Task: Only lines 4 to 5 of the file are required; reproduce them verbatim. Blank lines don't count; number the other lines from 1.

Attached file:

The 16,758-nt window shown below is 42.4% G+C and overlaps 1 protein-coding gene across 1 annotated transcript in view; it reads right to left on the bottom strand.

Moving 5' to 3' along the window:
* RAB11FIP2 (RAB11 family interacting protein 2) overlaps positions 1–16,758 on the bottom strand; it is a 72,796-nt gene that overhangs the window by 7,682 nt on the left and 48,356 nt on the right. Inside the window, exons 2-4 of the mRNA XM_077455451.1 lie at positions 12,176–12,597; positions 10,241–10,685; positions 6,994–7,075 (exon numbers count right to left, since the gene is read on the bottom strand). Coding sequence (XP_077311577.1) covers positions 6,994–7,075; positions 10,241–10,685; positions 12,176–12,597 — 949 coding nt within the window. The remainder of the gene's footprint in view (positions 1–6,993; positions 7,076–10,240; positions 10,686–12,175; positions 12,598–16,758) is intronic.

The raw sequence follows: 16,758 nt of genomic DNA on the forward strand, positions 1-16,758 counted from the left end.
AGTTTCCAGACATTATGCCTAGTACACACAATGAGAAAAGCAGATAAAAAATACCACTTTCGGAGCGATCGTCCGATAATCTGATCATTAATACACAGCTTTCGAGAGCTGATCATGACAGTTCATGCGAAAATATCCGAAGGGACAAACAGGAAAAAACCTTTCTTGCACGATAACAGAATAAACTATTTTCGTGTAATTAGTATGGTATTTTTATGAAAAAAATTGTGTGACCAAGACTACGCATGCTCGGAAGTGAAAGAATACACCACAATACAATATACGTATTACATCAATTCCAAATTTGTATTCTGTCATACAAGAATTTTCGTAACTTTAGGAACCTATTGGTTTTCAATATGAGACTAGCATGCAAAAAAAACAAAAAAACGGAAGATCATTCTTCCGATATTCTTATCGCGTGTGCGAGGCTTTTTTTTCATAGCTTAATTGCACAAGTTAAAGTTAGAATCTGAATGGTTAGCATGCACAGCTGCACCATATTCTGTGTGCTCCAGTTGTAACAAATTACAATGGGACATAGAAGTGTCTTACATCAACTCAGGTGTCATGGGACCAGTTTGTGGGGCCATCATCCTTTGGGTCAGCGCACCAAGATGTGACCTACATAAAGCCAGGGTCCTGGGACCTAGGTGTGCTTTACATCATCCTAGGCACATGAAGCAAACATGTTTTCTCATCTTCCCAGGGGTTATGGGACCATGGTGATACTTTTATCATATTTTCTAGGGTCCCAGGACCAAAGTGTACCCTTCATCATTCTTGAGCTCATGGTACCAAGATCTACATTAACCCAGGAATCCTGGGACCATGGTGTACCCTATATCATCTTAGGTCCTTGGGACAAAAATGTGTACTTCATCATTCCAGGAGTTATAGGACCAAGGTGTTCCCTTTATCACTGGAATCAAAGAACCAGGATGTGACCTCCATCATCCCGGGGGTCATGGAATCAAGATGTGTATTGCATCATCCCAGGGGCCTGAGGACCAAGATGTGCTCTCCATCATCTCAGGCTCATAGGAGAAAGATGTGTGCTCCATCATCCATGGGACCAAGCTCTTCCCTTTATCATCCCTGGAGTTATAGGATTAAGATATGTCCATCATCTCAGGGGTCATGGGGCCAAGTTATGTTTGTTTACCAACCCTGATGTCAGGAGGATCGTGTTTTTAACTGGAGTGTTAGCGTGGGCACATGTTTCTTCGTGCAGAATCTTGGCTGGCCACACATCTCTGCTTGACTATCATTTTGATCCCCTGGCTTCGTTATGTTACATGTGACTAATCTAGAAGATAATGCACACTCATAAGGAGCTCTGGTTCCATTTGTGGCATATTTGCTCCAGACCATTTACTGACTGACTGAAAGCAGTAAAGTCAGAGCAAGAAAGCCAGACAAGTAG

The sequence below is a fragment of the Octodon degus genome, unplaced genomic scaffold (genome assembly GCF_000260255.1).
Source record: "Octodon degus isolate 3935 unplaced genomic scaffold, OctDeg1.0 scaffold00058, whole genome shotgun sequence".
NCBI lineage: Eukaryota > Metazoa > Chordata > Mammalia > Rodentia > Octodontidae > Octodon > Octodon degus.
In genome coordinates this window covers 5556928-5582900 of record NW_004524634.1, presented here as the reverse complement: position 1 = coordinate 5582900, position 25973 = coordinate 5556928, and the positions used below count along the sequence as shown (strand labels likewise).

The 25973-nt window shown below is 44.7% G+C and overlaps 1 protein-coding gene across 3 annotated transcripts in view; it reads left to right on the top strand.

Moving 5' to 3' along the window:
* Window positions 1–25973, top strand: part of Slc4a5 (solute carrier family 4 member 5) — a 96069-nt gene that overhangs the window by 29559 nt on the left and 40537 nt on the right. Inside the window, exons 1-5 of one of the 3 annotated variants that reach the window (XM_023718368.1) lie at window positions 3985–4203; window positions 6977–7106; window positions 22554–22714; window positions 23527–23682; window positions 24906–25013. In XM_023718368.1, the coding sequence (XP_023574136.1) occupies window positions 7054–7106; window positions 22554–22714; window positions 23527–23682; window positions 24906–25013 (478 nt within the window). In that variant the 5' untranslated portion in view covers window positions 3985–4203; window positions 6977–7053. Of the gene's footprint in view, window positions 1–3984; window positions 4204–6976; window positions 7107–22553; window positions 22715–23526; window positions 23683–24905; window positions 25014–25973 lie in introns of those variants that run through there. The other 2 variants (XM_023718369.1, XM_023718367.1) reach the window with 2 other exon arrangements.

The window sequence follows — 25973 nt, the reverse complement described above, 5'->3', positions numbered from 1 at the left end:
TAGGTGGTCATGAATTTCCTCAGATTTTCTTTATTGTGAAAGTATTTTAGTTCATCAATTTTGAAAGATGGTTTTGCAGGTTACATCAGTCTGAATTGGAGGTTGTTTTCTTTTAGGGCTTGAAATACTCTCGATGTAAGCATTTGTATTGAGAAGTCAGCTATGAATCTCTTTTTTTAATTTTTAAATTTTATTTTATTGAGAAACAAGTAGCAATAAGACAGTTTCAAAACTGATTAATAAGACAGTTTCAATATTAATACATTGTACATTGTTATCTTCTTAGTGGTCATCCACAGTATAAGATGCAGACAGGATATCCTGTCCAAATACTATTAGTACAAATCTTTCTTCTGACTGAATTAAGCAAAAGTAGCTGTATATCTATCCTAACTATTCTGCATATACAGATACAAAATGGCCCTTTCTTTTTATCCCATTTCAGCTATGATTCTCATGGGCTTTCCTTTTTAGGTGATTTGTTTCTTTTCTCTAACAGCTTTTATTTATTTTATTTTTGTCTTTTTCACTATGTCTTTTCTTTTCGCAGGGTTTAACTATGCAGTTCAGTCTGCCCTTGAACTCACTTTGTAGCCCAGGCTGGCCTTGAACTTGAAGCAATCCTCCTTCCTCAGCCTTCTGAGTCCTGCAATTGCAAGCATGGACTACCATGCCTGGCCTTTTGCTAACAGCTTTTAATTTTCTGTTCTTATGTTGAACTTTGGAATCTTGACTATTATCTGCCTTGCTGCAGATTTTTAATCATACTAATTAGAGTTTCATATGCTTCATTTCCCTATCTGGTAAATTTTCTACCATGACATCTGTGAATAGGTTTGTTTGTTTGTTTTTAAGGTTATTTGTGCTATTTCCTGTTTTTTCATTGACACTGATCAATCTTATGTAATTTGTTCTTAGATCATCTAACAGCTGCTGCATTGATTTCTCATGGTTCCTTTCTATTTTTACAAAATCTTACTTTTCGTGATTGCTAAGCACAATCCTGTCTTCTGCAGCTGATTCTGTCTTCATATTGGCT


The raw sequence follows: 16,758 nt of genomic DNA on the forward strand, positions 1-16,758 counted from the left end.
AGTTTCCAGACATTATGCCTAGTACACACAATGAGAAAAGCAGATAAAAAATACCACTTTCGGAGCGATCGTCCGATAATCTGATCATTAATACACAGCTTTCGAGAGCTGATCATGACAGTTCATGCGAAAATATCCGAAGGGACAAACAGGAAAAAACCTTTCTTGCACGATAACAGAATAAACTATTTTCGTGTAATTAGTATGGTATTTTTATGAAAAAAATTGTGTGACCAAGACTACGCATGCTCGGAAGTGAAAGAATACACCACAATACAATATACGTATTACATCAATTCCAAATTTGTATTCTGTCATACAAGAATTTTCGTAACTTTAGGAACCTATTGGTTTTCAATATGAGACTAGCATGCAAAAAAAACAAAAAAACGGAAGATCATTCTTCCGATATTCTTATCGCGTGTGCGAGGCTTTTTTTTCATAGCTTAATTGCACAAGTTAAAGTTAGAATCTGAATGGTTAGCATGCACAGCTGCACCATATTCTGTGTGCTCCAGTTGTAACAAATTACAATGGGACATAGAAGTGTCTTACATCAACTCAGGTGTCATGGGACCAGTTTGTGGGGCCATCATCCTTTGGGTCAGCGCACCAAGATGTGACCTACATAAAGCCAGGGTCCTGGGACCTAGGTGTGCTTTACATCATCCTAGGCACATGAAGCAAACATGTTTTCTCATCTTCCCAGGGGTTATGGGACCATGGTGATACTTTTATCATATTTTCTAGGGTCCCAGGACCAAAGTGTACCCTTCATCATTCTTGAGCTCATGGTACCAAGATCTACATTAACCCAGGAATCCTGGGACCATGGTGTACCCTATATCATCTTAGGTCCTTGGGACAAAAATGTGTACTTCATCATTCCAGGAGTTATAGGACCAAGGTGTTCCCTTTATCACTGGAATCAAAGAACCAGGATGTGACCTCCATCATCCCGGGGGTCATGGAATCAAGATGTGTATTGCATCATCCCAGGGGCCTGAGGACCAAGATGTGCTCTCCATCATCTCAGGCTCATAGGAGAAAGATGTGTGCTCCATCATCCATGGGACCAAGCTCTTCCCTTTATCATCCCTGGAGTTATAGGATTAAGATATGTCCATCATCTCAGGGGTCATGGGGCCAAGTTATGTTTGTTTACCAACCCTGATGTCAGGAGGATCGTGTTTTTAACTGGAGTGTTAGCGTGGGCACATGTTTCTTCGTGCAGAATCTTGGCTGGCCACACATCTCTGCTTGACTATCATTTTGATCCCCTGGCTTCGTTATGTTACATGTGACTAATCTAGAAGATAATGCACACTCATAAGGAGCTCTGGTTCCATTTGTGGCATATTTGCTCCAGACCATTTACTGACTGACTGAAAGCAGTAAAGTCAGAGCAAGAAAGCCAGACAAGTAG